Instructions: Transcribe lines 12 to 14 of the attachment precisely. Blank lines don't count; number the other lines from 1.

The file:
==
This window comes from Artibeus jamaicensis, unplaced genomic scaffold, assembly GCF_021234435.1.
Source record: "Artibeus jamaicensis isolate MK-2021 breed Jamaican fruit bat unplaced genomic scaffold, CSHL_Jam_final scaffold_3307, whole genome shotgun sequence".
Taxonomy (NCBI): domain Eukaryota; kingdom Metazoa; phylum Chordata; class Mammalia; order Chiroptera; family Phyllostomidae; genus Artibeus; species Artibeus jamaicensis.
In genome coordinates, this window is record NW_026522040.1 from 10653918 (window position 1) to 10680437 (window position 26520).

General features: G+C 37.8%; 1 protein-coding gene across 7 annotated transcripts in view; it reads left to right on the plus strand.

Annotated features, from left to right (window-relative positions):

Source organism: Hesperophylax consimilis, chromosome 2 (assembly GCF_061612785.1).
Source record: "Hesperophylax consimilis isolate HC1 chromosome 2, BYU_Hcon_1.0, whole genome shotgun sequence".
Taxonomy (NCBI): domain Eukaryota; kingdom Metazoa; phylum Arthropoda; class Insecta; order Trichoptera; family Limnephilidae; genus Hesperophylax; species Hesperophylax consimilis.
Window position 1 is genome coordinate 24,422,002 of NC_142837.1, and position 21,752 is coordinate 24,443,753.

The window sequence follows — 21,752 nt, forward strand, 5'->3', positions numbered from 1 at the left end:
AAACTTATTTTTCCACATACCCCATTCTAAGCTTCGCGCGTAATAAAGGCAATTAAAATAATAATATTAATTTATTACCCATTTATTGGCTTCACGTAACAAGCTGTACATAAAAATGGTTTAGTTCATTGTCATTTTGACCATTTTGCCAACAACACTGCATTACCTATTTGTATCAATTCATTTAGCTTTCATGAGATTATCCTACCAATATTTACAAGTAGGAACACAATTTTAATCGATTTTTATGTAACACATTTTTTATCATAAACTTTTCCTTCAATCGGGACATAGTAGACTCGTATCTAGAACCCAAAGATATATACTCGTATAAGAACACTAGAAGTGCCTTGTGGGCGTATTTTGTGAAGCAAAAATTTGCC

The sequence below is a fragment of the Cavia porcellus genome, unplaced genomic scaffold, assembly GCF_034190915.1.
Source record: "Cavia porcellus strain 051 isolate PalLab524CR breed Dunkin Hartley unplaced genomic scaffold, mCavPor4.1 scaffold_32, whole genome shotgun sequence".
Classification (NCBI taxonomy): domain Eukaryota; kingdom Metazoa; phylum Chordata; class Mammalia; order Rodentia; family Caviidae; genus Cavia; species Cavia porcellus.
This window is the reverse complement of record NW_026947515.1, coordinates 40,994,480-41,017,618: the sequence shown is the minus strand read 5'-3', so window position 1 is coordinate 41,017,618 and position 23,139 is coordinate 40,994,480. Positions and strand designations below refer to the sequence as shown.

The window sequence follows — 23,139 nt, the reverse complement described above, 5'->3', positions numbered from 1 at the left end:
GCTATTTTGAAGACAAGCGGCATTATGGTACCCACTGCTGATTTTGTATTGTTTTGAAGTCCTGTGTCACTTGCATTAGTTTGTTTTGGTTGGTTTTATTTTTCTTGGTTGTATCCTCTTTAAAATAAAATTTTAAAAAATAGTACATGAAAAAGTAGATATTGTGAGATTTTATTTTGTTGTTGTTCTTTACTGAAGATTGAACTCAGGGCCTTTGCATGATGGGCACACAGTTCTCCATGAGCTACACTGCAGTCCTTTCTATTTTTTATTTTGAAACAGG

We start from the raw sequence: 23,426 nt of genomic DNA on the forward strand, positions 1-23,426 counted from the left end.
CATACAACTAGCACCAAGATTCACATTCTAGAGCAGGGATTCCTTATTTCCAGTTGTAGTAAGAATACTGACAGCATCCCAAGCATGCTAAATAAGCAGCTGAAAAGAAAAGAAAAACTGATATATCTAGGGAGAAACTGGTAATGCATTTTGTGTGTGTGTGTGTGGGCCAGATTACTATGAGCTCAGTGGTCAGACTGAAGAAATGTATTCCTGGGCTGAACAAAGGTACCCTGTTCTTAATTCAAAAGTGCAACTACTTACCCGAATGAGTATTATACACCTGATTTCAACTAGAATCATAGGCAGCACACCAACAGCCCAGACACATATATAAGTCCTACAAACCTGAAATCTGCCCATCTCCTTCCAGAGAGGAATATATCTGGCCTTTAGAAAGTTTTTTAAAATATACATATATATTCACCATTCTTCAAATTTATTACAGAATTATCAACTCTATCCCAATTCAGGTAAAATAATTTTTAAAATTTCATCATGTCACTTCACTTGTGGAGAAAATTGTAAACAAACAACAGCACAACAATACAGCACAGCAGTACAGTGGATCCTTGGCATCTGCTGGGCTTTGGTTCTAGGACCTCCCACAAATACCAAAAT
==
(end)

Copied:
AAACTTATTTTTCCACATACCCCATTCTAAGCTTCGCGCGTAATAAAGGCAATTAAAATAATAATATTAATTTATTACCCATTTATTGGCTTCACGTAACAAGCTGTACATAAAAATGGTTTAGTTCATTGTCATTTTGACCATTTTGCCAACAACACTGCATTACCTATTTGTATCAATTCATTTAGCTTTCATGAGATTATCCTACCAATATTTACAAGTAGGAACACAATTTTAATCGATTTTTATGTAACACATTTTTTATCATAAACTTTTCCTTCAATCGGGACATAGTAGACTCGTATCTAGAACCCAAAGATATATACTCGTATAAGAACACTAGAAGTGCCTTGTGGGCGTATTTTGTGAAGCAAAAATTTGCC

The sequence below is a fragment of the Cavia porcellus genome, unplaced genomic scaffold, assembly GCF_034190915.1.
Source record: "Cavia porcellus strain 051 isolate PalLab524CR breed Dunkin Hartley unplaced genomic scaffold, mCavPor4.1 scaffold_32, whole genome shotgun sequence".